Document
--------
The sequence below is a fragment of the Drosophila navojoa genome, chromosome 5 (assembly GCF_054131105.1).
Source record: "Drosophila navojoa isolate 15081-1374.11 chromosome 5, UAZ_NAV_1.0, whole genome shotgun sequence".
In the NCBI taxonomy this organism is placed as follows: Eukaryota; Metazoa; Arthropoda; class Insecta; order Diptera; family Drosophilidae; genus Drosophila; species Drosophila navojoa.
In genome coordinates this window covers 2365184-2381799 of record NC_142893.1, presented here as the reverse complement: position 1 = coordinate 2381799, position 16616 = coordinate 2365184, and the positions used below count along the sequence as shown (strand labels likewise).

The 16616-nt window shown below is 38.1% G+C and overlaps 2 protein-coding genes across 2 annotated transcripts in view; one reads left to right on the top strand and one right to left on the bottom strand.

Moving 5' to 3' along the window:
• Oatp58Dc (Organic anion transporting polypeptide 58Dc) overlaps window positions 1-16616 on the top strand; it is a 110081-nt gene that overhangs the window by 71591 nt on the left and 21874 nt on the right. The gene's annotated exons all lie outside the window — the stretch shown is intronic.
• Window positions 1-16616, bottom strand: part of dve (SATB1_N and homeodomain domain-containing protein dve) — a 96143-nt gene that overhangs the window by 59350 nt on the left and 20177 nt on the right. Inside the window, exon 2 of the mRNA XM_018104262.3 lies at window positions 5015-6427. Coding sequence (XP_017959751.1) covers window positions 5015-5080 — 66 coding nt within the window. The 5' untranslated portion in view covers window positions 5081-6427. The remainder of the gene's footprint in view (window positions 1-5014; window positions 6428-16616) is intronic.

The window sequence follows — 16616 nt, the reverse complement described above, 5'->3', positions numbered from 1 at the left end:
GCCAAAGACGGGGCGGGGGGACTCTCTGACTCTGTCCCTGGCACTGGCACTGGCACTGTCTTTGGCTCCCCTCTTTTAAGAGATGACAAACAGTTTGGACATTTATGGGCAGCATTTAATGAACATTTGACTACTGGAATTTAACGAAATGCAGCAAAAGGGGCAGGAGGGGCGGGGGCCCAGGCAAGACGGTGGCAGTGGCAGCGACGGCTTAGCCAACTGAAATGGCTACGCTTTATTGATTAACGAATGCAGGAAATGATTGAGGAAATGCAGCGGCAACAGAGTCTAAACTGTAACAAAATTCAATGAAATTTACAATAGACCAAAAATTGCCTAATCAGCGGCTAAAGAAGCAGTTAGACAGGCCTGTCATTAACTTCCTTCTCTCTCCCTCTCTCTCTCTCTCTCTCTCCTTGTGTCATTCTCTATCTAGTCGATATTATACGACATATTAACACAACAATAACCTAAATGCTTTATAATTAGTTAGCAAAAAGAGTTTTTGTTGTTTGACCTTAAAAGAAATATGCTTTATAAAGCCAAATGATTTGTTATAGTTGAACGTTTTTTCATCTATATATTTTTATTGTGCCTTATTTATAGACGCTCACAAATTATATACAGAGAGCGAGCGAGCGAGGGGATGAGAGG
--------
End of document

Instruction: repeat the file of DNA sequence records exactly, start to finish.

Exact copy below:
The sequence below is a fragment of the Drosophila navojoa genome, chromosome 5 (assembly GCF_054131105.1).
Source record: "Drosophila navojoa isolate 15081-1374.11 chromosome 5, UAZ_NAV_1.0, whole genome shotgun sequence".
In the NCBI taxonomy this organism is placed as follows: Eukaryota; Metazoa; Arthropoda; class Insecta; order Diptera; family Drosophilidae; genus Drosophila; species Drosophila navojoa.
In genome coordinates this window covers 2365184-2381799 of record NC_142893.1, presented here as the reverse complement: position 1 = coordinate 2381799, position 16616 = coordinate 2365184, and the positions used below count along the sequence as shown (strand labels likewise).

The 16616-nt window shown below is 38.1% G+C and overlaps 2 protein-coding genes across 2 annotated transcripts in view; one reads left to right on the top strand and one right to left on the bottom strand.

Moving 5' to 3' along the window:
• Oatp58Dc (Organic anion transporting polypeptide 58Dc) overlaps window positions 1-16616 on the top strand; it is a 110081-nt gene that overhangs the window by 71591 nt on the left and 21874 nt on the right. The gene's annotated exons all lie outside the window — the stretch shown is intronic.
• Window positions 1-16616, bottom strand: part of dve (SATB1_N and homeodomain domain-containing protein dve) — a 96143-nt gene that overhangs the window by 59350 nt on the left and 20177 nt on the right. Inside the window, exon 2 of the mRNA XM_018104262.3 lies at window positions 5015-6427. Coding sequence (XP_017959751.1) covers window positions 5015-5080 — 66 coding nt within the window. The 5' untranslated portion in view covers window positions 5081-6427. The remainder of the gene's footprint in view (window positions 1-5014; window positions 6428-16616) is intronic.

The window sequence follows — 16616 nt, the reverse complement described above, 5'->3', positions numbered from 1 at the left end:
GCCAAAGACGGGGCGGGGGGACTCTCTGACTCTGTCCCTGGCACTGGCACTGGCACTGTCTTTGGCTCCCCTCTTTTAAGAGATGACAAACAGTTTGGACATTTATGGGCAGCATTTAATGAACATTTGACTACTGGAATTTAACGAAATGCAGCAAAAGGGGCAGGAGGGGCGGGGGCCCAGGCAAGACGGTGGCAGTGGCAGCGACGGCTTAGCCAACTGAAATGGCTACGCTTTATTGATTAACGAATGCAGGAAATGATTGAGGAAATGCAGCGGCAACAGAGTCTAAACTGTAACAAAATTCAATGAAATTTACAATAGACCAAAAATTGCCTAATCAGCGGCTAAAGAAGCAGTTAGACAGGCCTGTCATTAACTTCCTTCTCTCTCCCTCTCTCTCTCTCTCTCTCTCCTTGTGTCATTCTCTATCTAGTCGATATTATACGACATATTAACACAACAATAACCTAAATGCTTTATAATTAGTTAGCAAAAAGAGTTTTTGTTGTTTGACCTTAAAAGAAATATGCTTTATAAAGCCAAATGATTTGTTATAGTTGAACGTTTTTTCATCTATATATTTTTATTGTGCCTTATTTATAGACGCTCACAAATTATATACAGAGAGCGAGCGAGCGAGGGGATGAGAGG